Here's a status report on European asylum policy: Bulgaria is keeping refugees out with barbed wire fencing along its border to Turkey. Hungary has declared a state of emergency and is shoehorning asylum-seekers into special trains to Austria. Germany has instated border controls. And in Brussels, EU countries are squabbling over mandatory refugee quotas.
Even before German Chancellor Angela Merkel and her Austrian counterpart Werner Faymann delivered their stern call for European solidarity in Berlin on Tuesday, it was plain to see that the bloc's asylum policy is failing.
For years, the weaknesses of the system have been glaring.
Article 16a of the German constitution guarantees the right of asylum to persons persecuted on political grounds. But the government long ago added a few conditions.
It put in place a Darwinian system along Europe's external borders, with asylum law only applying to those who actually reach EU territory. But this is made virtually impossible by European border policy. EU states have erected fences along their edges and built walls designed to deter refugees. There are no safe, legal ways of reaching Europe for people fleeing countries such as Eritrea, Syria and Iraq. They are left with no choice but to pay human smugglers and make the journey in flimsy boats and overcrowded trucks to Europe before they can claim asylum.
Upending the System
If good fortune and hard cash gets them there, the Dublin Regulation then forces them to remain in the state where they first entered the EU. Not even asylum-seekers whose claim has been approved are at liberty to travel. The upshot is that refugees end up festering away in reception centers in Hungary, Bulgaria and Italy amid conditions that organizations such as Human Rights Watch deem deplorable.
For years, Germany was perfectly content with this system. It allowed Berlin to parade a generous asylum law without ever actually having to take in many refugees. In 2007, only 19,000 people applied for asylum in Germany.
But Berlin can't keep lying to itself. Wars in Iraq and Syria, as well as ongoing crises in Eritrea and Libya, have altered the system at a fundamental level. People have become so desperate that not even the most restrictive asylum policy is enough to stop them from migrating. Their sheer numbers have now toppled the cynical EU border regime.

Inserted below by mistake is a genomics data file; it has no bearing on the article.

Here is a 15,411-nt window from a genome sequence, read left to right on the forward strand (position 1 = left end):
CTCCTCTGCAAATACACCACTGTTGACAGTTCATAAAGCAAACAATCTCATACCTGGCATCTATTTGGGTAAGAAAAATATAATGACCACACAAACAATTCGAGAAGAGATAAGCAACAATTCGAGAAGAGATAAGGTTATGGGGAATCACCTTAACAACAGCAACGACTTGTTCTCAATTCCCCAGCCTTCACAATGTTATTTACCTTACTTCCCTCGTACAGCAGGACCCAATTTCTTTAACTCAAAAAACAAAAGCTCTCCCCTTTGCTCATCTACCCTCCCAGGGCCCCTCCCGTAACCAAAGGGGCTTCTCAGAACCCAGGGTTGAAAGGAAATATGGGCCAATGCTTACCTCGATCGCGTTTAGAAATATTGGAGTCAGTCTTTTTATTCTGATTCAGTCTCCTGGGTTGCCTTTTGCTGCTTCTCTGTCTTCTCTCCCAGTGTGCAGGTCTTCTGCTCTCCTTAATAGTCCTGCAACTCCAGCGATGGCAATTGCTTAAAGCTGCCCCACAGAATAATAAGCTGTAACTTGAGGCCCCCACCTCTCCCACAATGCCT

Berlin needs to make a decision. It could completely revise its asylum policy, which would entail ambitious resettlement programs, the option of applying for asylum through a country's embassy and the creation of sufficient legal paths for refugees to Europe. The Dublin Regulation would be replaced by a system whereby all European countries would take in a share of refugees. The EU would have to guarantee that member states not systematically circumvent the minimum standards for refugees by applying the threat of sanctions in the event they violate them.
Reforming the asylum system would incur higher costs for Germany and require greater efforts to be made to integrate new arrivals. But the resources are there. In the first half of 2015, the German state earned more than €21 billion ($24 billion) more than it spent. The difficulties in processing refugees experienced these days by authorities in places like Munich, Dortmund and elsewhere are not so much symptomatic of any bottom-line inability to help but more the result of the federal interior minister's mismanagement. This spring, Thomas de Maizière formulated Berlin's asylum policy on the basis of obviously inaccurate figures.
The alternative to reforming the asylum law is to do away with it. The German government could admit that it's nice in theory, but that Berlin is unable or unwilling to actually implement it under the current difficult circumstances. This would amount to a betrayal of all the values Germany claims to hold dear. But it would be more honest than the current system of organized hypocrisy.